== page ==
Researchers from the Universitat de València and the Nagoya University (Japan) have discovered a neural regeneration mechanism following brain injuries by means of rat testing. This mechanism only takes place during the neonatal period. This discovery, appearing on the front page of the magazine Cell Stem Cell, permits developing new therapies that can ease the consequences of ischemic events in the brain, which is one of the top challenges in Medicine nowadays.
The development of perinatal care in the past decades has enormously improved survival rate among new-borns. However, brain disorders such as hypoxic ischaemic encephalopathy (a disorder due to the lack of oxygen in the cerebral blood flood), which causes severe neural damage, still affect an important group of new-borns. Currently, a procedure to regenerate damaged neurones does not exist. Therefore, one of the top challenges of modern Medicine is developing new therapies that can ease the consequences of cerebral ischemic events.
José Manuel García-Verdugo, a researcher from the Cavanilles Institute of Biodiversity and Evolutionary Biology at the Universitat de València, located at the Scientific Park, and Kazunobu Sawamoto (Faculty of Medicine at the Nagoya University) have discovered a neural regeneration mechanism following brain injuries by means of rat testing. This mechanism only takes place during the neonatal period. “We have found out by means of rat testing that radial neuroglia that normally vanishes after the birth remains in neonatal cerebral injuries” indicates García Verdugo. Neurones produced via brain stem cells adhere to radial neuroglia through N-cadherin molecules by efficiently shifting along glia radial fibre towards the damaged area.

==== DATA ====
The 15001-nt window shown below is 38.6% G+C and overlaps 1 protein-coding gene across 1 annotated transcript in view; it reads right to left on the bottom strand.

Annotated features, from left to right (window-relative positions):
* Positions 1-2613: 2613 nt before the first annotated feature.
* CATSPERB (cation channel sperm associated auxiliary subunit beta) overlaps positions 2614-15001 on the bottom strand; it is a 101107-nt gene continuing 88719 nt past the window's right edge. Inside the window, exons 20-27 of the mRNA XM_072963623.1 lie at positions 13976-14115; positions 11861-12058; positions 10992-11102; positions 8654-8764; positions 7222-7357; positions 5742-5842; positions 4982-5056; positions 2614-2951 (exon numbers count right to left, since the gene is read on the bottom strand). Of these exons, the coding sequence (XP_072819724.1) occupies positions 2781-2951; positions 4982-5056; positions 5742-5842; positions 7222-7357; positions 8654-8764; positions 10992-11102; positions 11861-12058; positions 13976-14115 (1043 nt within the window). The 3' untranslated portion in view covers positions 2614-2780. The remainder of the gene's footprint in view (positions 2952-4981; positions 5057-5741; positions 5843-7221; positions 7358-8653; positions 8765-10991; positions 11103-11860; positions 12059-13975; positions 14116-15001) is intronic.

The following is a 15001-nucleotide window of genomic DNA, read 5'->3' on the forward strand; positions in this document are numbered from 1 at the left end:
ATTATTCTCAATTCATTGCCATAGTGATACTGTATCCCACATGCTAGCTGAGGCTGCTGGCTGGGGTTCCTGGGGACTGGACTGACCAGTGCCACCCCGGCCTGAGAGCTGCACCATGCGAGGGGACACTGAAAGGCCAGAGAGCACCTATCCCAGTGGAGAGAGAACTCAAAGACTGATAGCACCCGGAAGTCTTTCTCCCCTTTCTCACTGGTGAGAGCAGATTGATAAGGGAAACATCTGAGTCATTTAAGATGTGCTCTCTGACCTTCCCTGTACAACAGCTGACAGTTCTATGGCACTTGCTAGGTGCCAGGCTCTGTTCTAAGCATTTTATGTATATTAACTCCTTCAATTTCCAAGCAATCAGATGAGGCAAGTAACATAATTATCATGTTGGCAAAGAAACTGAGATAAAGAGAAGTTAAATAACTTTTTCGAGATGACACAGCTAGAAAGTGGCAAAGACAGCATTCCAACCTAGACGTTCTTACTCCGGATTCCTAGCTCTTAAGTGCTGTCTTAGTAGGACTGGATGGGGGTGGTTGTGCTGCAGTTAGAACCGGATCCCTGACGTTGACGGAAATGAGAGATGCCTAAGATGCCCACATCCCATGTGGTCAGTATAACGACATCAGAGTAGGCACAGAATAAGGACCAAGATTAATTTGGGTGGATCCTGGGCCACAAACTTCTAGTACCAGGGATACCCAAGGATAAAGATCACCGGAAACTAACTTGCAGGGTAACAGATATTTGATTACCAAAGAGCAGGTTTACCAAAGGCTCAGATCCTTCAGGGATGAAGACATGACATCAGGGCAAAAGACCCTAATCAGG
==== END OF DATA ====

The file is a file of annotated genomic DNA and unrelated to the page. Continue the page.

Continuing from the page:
Cells that act like stem cells during the brain developing period, known as “radial glia”, have a unique molecular morphology with long radial fibres. Glia radial fibres act as a road for neuronal migration during the embryonic phase, and they disappear immediately after birth. Nonetheless, after a brain injury, the radial glia remains. This recent study has discovered that neurones produced from stem cells in the brain migrate efficiently to the damaged area through long radial glia fibres. In addition, by transplanting roads based on gelatine sponges that artificially simulate radial glia in the neonatal damaged brain, it is possible to foster neuronal movement towards the damaged area and restore the motion function of new-born mice. This neural regeneration mechanism is likely to be implemented in regenerative medicine for cerebral neonatal injuries in humans. “It is necessary to develop new therapies to ease cerebral neonatal disorders that can be used in the clinical practice in the future” adds García Verdugo.
Researcher Vicente Herranz-Pérez from Universitat de València has participated in this study that has been conducted by a partnership agreement between both universities and has been funded by the Japan Society for the Promotion of Science (JSPS) in order to improve exchanges among researchers in key areas at an international scale. This study has appeared on the front page of the magazine Cell Stem Cell.
Radial Glial Fibres Promote Neuronal Migration and Functional Recovery after Neonatal Brain Injury. Hideo Jinnou, Masato Sawada, Koya Kawase, Naoko Kaneko, Vicente Herranz-Pérez,Takuya Miyamoto,Takumi Kawaue,Takaki Miyata,Yasuhiko Tabata,Toshihiro Akaike,José Manuel García-Verdugo,Itsuki Ajioka, Shinji Saitoh and Kazunobu Sawamoto.